You are considered community disgrace.
You are considered a social disgrace, a coward yeah.

Other than the torture, what kind of education was given to these initiates?
Now after the circumcision, the initiates would be kept in seclusion, separate from the house, where not everybody was allowed to go there, apart from one person, a special person who had been selected to be training the youth now in that stage. They could be divided into two. There would be one for the female and one for the male, so that the male would be educating the youth on the male role. The female would educate the female youth on how one could become a useful woman in the community and also how to take care of themselves as girls. Not to give themselves out to boys that is before they got married, and also the male would be taught on how to be brave enough to protect the family. If any war broke out, even when famine came, you had to prove that you were a man and protect your family. You should be very capable of defending your family when anything comes.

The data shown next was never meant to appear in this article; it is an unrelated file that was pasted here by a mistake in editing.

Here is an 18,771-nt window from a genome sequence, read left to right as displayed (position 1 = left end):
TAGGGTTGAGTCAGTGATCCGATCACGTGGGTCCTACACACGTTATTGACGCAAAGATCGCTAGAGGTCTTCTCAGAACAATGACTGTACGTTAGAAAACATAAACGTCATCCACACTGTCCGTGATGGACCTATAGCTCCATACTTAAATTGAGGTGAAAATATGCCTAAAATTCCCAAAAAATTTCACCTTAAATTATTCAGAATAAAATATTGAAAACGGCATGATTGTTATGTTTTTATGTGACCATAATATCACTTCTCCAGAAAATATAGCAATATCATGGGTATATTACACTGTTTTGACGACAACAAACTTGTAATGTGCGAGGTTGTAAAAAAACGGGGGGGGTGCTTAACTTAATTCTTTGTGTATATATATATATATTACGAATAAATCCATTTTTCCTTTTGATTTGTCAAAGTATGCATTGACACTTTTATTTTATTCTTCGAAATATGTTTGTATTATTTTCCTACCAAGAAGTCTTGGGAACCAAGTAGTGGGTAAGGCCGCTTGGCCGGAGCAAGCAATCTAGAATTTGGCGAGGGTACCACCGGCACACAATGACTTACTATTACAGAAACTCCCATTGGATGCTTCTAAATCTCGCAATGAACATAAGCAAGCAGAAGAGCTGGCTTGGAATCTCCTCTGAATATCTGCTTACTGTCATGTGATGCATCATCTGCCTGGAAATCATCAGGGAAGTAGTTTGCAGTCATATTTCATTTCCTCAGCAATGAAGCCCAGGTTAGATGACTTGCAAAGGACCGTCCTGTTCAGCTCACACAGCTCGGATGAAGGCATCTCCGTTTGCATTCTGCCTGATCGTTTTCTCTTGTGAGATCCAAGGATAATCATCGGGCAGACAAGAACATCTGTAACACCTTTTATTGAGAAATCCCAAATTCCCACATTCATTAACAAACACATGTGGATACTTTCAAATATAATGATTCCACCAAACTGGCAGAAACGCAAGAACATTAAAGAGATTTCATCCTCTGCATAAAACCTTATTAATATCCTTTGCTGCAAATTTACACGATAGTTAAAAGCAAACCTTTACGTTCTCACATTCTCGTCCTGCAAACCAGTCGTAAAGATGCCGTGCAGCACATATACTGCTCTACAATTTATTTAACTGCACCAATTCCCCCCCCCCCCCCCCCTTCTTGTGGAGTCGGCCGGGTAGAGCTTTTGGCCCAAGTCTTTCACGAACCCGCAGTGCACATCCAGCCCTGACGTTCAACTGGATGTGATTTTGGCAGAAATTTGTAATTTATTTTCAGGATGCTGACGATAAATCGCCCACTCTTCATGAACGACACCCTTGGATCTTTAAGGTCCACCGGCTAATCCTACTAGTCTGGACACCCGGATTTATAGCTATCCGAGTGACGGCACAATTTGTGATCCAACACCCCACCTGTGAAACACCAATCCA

Section 4
How did the community identify the different roles of men and women?
There were community accepted roles for both the female and the male. Well for the men, in the home, the circumcised boys would make sure they were the ones who were grazing the animals, because the most important thing at that time was the keeping of animals. Or if there were beehives, these were the people to make sure they were put in specific areas, and the honey harvesting was done by them. And when there was any type of a fight within the family, these were the people to be called upon. And then because there was no education, mostly at that time, except for a few areas for example this place of Kopsiro, the light of education did not come early, except that some of the areas that were exposed to the missionaries had the light of education much earlier. But even though, the light was very slow to this end of Mount Elgon. Now on the girls’ side, they were also trained on how to keep the house clean and tidy. We used to have a lot of kibuyus (buckets), and they were taught how to clean them, how to milk animals and how to keep that milk and how to cook, and how to take care of children, for this was there responsibility.